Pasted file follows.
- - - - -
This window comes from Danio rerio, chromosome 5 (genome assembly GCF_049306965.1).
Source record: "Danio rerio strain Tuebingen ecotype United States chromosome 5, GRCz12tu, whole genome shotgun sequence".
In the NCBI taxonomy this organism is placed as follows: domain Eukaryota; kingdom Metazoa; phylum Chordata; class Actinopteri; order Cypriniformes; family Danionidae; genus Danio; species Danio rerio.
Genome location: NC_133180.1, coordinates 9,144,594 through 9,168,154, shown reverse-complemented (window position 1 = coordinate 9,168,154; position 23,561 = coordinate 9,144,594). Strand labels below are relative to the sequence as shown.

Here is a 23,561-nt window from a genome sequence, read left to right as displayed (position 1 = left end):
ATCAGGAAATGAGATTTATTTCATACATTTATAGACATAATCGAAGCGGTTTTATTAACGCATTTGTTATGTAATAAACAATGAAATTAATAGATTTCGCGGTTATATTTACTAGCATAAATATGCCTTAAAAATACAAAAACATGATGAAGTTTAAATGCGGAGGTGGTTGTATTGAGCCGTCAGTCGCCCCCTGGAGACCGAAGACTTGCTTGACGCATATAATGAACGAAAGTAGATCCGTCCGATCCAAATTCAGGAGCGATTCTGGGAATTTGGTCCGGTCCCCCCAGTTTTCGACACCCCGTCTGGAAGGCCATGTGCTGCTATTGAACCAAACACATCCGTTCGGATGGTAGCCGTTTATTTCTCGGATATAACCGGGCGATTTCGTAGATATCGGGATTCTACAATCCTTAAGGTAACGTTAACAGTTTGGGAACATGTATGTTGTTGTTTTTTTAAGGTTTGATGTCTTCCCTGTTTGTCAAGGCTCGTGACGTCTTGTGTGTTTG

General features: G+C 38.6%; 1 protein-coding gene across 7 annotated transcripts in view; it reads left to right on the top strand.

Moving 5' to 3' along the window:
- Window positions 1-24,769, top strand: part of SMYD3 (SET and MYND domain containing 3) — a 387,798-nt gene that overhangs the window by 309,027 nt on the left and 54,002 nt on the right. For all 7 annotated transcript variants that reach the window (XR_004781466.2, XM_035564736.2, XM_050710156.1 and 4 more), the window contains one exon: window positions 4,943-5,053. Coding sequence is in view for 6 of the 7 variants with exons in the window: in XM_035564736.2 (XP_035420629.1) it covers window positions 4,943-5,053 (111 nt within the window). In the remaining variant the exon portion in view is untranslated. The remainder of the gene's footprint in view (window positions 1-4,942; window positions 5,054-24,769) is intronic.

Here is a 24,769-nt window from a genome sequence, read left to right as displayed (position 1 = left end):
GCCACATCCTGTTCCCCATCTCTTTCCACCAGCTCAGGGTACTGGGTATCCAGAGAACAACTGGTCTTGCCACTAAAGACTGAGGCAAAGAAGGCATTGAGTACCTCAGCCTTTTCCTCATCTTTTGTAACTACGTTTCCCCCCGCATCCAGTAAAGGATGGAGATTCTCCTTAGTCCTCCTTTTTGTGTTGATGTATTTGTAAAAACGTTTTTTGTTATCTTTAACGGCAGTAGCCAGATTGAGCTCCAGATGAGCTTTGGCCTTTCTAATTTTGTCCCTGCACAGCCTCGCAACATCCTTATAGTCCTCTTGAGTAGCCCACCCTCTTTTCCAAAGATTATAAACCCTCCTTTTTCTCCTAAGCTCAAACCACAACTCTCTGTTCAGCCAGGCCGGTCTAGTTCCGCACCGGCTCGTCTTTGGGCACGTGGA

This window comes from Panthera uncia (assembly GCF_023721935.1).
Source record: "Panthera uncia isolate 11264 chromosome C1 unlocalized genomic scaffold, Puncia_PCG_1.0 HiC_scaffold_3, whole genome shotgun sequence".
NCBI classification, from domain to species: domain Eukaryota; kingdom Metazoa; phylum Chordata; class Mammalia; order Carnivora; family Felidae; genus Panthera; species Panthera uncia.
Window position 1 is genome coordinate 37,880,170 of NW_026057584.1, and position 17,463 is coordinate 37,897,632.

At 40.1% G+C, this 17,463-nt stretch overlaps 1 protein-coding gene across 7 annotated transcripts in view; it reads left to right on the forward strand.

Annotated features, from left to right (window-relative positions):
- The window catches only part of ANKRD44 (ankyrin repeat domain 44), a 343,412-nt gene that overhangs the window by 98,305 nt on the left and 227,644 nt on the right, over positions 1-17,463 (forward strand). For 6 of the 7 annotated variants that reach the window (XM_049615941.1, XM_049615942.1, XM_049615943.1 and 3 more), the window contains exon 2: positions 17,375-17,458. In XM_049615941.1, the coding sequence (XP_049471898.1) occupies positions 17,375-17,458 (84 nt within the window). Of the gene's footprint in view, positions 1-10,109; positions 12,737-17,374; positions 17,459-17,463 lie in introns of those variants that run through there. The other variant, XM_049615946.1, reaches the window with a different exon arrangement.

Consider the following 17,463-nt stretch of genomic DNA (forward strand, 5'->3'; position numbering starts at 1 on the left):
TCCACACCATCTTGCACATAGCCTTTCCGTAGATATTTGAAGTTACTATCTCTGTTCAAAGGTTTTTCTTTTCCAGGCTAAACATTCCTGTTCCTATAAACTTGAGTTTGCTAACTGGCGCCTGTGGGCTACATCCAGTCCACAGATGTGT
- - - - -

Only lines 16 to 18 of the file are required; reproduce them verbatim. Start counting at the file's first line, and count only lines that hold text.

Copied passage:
At 40.1% G+C, this 17,463-nt stretch overlaps 1 protein-coding gene across 7 annotated transcripts in view; it reads left to right on the forward strand.

Annotated features, from left to right (window-relative positions):
- The window catches only part of ANKRD44 (ankyrin repeat domain 44), a 343,412-nt gene that overhangs the window by 98,305 nt on the left and 227,644 nt on the right, over positions 1-17,463 (forward strand). For 6 of the 7 annotated variants that reach the window (XM_049615941.1, XM_049615942.1, XM_049615943.1 and 3 more), the window contains exon 2: positions 17,375-17,458. In XM_049615941.1, the coding sequence (XP_049471898.1) occupies positions 17,375-17,458 (84 nt within the window). Of the gene's footprint in view, positions 1-10,109; positions 12,737-17,374; positions 17,459-17,463 lie in introns of those variants that run through there. The other variant, XM_049615946.1, reaches the window with a different exon arrangement.